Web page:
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  • rain water and coffe machines - decalcify needed?

    I had recently been given a Jura Z5 automatic machine from the father in-law, I think it was too complicated for him . I spent last night running the cleaning program and the decalcify program so the machine should be fine now.

    I was wondering because I can only use rain water for the unit do I really need to decalcify ever again.

    Rain water is basically the same as demineralised water ?. I used a hardness test strip and it came up as 0 The water coming into the house is very clean with no debris in gutters and filtered into the house

    Thanks in advance

  • #2
    Re: rain water and coffe machines - decalcify need

    In urban situations water authorities dont recommend rainwateter be used for drinking --- because it can pick up contaminants between the clouds and your glass. It dissolves airborne chemicals and then there is always the debris on the collectors.

    But unlike groundwater, there is no reason for it to contain any worrying levels of calcium or magnesium which results in limescale.

    So providing you are satisfied it is filtered clean, itll be ok.

    In any case, if you use rainwater in the electric jug, look at the element and if should be pristine, fre of that telltale rusty look.

    -Robusto

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    • #3
      Re: rain water and coffe machines - decalcify need

      Probably best to buy demineralised water. Its cheap as chips at your local supermarket, as long as you get the no brand names.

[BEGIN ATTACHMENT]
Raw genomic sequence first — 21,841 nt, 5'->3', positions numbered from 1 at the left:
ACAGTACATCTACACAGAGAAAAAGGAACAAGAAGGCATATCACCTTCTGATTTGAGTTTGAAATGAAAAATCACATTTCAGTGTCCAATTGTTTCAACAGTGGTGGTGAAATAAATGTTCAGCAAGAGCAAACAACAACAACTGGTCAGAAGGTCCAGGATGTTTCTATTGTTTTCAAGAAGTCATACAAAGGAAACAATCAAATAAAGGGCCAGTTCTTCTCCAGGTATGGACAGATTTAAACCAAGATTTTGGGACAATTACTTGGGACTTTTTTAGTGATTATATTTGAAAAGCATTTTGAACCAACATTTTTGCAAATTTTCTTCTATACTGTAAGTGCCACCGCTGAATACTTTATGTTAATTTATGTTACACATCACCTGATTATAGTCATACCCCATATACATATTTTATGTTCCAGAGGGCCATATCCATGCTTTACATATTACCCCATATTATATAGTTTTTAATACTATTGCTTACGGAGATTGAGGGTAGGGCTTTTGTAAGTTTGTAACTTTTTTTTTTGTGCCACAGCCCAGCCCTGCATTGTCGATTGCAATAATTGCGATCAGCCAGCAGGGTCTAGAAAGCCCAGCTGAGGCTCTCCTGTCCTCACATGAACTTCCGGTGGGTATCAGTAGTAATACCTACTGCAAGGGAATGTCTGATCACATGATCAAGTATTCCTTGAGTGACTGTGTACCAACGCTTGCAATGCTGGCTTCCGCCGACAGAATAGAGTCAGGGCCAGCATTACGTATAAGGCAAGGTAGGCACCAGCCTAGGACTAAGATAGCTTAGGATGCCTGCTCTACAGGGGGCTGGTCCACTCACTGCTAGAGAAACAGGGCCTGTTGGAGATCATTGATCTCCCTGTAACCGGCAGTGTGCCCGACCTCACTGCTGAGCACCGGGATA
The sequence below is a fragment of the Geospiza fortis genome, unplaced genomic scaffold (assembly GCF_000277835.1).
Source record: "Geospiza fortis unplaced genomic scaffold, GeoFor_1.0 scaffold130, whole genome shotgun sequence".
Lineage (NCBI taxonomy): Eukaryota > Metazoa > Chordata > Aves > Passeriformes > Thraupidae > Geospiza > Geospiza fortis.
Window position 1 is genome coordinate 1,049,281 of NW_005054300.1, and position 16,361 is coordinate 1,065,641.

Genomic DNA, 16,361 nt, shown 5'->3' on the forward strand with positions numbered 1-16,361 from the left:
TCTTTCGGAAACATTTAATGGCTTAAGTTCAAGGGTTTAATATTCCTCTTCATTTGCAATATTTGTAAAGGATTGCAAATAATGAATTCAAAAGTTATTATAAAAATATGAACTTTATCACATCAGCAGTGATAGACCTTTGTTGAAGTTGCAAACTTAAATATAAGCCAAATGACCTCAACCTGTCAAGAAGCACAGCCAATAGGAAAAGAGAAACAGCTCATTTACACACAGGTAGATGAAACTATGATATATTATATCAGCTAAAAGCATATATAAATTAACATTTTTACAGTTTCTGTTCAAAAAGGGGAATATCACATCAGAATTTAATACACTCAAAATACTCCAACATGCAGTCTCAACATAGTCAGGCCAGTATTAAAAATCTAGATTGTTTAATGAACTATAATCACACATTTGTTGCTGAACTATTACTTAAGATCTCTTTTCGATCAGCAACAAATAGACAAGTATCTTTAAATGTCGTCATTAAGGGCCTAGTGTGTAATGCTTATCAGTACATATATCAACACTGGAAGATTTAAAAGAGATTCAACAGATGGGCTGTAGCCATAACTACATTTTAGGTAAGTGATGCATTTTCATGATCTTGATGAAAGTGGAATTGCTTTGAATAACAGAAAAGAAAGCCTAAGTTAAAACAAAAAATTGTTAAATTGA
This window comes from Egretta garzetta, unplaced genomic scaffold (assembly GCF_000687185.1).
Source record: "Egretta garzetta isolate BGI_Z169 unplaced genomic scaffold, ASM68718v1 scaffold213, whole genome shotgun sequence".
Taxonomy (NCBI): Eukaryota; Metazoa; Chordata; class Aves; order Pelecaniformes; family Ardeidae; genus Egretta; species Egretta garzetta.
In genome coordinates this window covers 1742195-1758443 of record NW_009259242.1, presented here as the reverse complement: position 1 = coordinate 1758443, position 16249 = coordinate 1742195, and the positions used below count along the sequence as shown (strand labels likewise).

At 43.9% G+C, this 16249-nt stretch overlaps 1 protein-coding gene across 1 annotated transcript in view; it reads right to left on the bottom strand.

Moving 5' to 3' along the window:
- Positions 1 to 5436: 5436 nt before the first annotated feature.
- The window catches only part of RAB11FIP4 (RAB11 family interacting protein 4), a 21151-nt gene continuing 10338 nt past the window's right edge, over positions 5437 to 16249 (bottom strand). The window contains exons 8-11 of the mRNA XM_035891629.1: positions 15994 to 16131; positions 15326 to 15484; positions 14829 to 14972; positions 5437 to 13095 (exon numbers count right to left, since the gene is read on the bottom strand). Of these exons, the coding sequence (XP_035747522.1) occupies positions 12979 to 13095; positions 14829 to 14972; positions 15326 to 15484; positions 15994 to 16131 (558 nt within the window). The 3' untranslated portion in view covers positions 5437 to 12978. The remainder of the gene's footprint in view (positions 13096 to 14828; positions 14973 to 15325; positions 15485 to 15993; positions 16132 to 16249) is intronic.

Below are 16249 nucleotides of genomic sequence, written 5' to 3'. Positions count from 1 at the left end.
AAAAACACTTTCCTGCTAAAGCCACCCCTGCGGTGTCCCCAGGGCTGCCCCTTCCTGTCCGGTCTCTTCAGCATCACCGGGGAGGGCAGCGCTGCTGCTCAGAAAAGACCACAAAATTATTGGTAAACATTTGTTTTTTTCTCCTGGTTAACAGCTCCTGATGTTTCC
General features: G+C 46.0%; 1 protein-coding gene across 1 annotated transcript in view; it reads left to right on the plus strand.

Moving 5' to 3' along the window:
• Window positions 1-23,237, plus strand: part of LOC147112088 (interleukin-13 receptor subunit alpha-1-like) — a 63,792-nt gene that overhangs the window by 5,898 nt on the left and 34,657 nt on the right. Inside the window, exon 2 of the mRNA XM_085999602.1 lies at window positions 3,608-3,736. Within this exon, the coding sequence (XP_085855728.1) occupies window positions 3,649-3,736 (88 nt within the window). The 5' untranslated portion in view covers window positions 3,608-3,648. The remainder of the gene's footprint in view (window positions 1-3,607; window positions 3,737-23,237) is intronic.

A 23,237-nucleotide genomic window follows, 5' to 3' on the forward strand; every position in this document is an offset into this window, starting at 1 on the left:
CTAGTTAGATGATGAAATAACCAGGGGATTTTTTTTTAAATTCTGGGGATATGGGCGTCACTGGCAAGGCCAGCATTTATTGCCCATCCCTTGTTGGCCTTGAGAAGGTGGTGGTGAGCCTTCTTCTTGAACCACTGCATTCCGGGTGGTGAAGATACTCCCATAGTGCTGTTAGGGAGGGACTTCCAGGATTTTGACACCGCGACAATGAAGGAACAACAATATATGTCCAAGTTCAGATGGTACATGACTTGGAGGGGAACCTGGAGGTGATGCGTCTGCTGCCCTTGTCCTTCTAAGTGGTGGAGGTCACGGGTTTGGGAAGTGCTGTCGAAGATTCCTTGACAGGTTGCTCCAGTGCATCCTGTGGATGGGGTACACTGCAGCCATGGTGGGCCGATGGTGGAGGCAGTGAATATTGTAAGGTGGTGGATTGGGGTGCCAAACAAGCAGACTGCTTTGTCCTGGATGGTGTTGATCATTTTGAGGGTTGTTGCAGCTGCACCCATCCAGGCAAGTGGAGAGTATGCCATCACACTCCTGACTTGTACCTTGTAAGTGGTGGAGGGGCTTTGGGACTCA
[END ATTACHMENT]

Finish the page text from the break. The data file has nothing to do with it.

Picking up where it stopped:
I think $2 buys 2 litres. Thats a lot of espresso and steaming!

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      • #4
        Re: rain water and coffe machines - decalcify need

        Originally posted by tempestv8 link=1177020867/0#2 date=1177028965
        Probably best to buy demineralised water. Its cheap as chips at your local supermarket, as long as you get the no brand names.

        I think $2 buys 2 litres. Thats a lot of espresso and steaming!
        But if your machine has a water level sensor for auto fill - demineralised water will kill it - the level sensor needs minerals to work - no minerals it wont sense that the tank is full...... you can imagine the rest! :-[

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        • #5
          Re: rain water and coffe machines - decalcify need

          I use rainwater and still de scale etc regardless. My machine runs better after I have done it too.

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          • #6
            Re: rain water and coffe machines - decalcify need

            2 litres doesnt last long at my place.
            3 coffes minimum a day plus cleaning and its gone pretty quick.
            I use a Brita filter. Even cheaper.

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            • #7
              Re: rain water and coffe machines - decalcify need

              Ditto TG.


              For the Jura, I dont think autofill would be an issue.

              -Robusto

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              • #8
                Re: rain water and coffe machines - decalcify need